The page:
Traders flag concerns over extra-territorial rules

The rising tide of cross-border regulation is making life difficult, argue senior traders at big fund houses, who want to see greater consistency across jurisdictions.
Traders flag concerns over extra-territorial rules

The lack of coordination between regulators in Asia, the UK and US on harmonising securities market rules could raise systemic risk and put fund managers in a bind, argue senior buy-side traders.

While the rationale behind much regulation, such as Hong Kong’s new electronic trading rules and the US’s Dodd-Frank act, makes sense, implementation across jurisdictions is challenging, said regional head traders from BlackRock and Fidelity at the annual Fix conference in Hong Kong yesterday.

‘Incremental implementation’ – often with the US and Europe leading, and Asian countries observing and developing their own rules – is resulting in divergent behaviour among clients, they say. Some clients comply with parts of the rules, others with all of them. 

Sam Kim, head of BlackRock’s trading and liquidity strategies group for Asia Pacific, says the extra-territorial implications of Dodd-Frank – requiring mandatory reporting, central counterparty clearing and trading of OTC derivatives to be done on electronic swap execution facilities (SEFs) – are problematic.

The funds that BlackRock manages are often domiciled in a European country and managed in the US, with trades executed in Asia. This requires time and resources on the part of managers to determine whether such funds must fulfill mandatory trading and clearing requirements as a “US person”, as defined by Dodd-Frank.

“Due to the global nature of the business, fund managers all have these issues,” says Kim. “As a fiduciary, our responsibility is to engage with regulators to ensure they understand how these regulations are impacting our end clients, such as pension and retail investors.”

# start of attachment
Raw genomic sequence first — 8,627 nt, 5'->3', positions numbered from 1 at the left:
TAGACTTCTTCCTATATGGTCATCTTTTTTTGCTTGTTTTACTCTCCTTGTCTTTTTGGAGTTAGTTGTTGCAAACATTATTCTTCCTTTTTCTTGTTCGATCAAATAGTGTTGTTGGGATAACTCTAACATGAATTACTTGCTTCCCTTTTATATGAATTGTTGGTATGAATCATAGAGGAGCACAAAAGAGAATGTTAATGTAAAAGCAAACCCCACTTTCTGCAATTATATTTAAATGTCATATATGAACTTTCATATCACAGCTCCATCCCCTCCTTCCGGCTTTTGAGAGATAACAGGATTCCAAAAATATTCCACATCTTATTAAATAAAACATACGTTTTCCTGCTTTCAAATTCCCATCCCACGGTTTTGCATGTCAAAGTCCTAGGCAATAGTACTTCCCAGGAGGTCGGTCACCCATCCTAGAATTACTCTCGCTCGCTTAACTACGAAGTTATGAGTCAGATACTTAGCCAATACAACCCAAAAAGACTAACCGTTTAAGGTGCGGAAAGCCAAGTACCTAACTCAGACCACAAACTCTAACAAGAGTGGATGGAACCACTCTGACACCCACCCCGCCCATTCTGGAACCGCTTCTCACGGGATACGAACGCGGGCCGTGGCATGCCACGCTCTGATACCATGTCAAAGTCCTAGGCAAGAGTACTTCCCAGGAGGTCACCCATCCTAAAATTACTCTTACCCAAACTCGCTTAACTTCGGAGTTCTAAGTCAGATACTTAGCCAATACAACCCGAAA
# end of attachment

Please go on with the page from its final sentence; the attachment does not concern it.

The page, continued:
In Asia, Singapore and Hong Kong mandate central clearing and reporting of OTC derivatives, but contracts do not have to trade on an SEF.

Meanwhile, recent rules issued earlier this month by the UK’s Financial Conduct Authority (FCA) define how fund managers are permitted to use clients’ dealing commission. This effectively narrows the scope for managers to pass brokers’ research bills onto clients.

Kim says BlackRock set up a team in Princeton, New Jersey earlier this year to manage commissions.

“To maintain impartiality, this group does not report to either fund managers or the trading team,” he notes. “It focuses on monitoring commissions, reconciling trades and managing commission-sharing agreements [CSAs] to ensure payments and compliance with local market rules on CSA usage.”

The CSA system is a payment mechanism that allows investment firms pay research providers out of a CSA credit pool maintained by their execution brokers.

Meanwhile, Matthew Saul, Asia head trader at Fidelity Worldwide Investment, makes a similar point about the importance of working with regulators.

“While regulations can make the market better, it has been challenging in a fragmented regulatory regime, like that in Asia, to get regulatory consistency,” he added, speaking on the same panel. “There is room for regulators to coordinate and make the regional regulatory regime more efficient and effective.”

Saul said the biggest recent regulatory change for Fidelity’s buy-side trading desk is the electronic trading regime that Hong Kong implemented in January. The rules place responsibility on both sell-side brokers and buy-side managers for the electrontic orders they send to the market.

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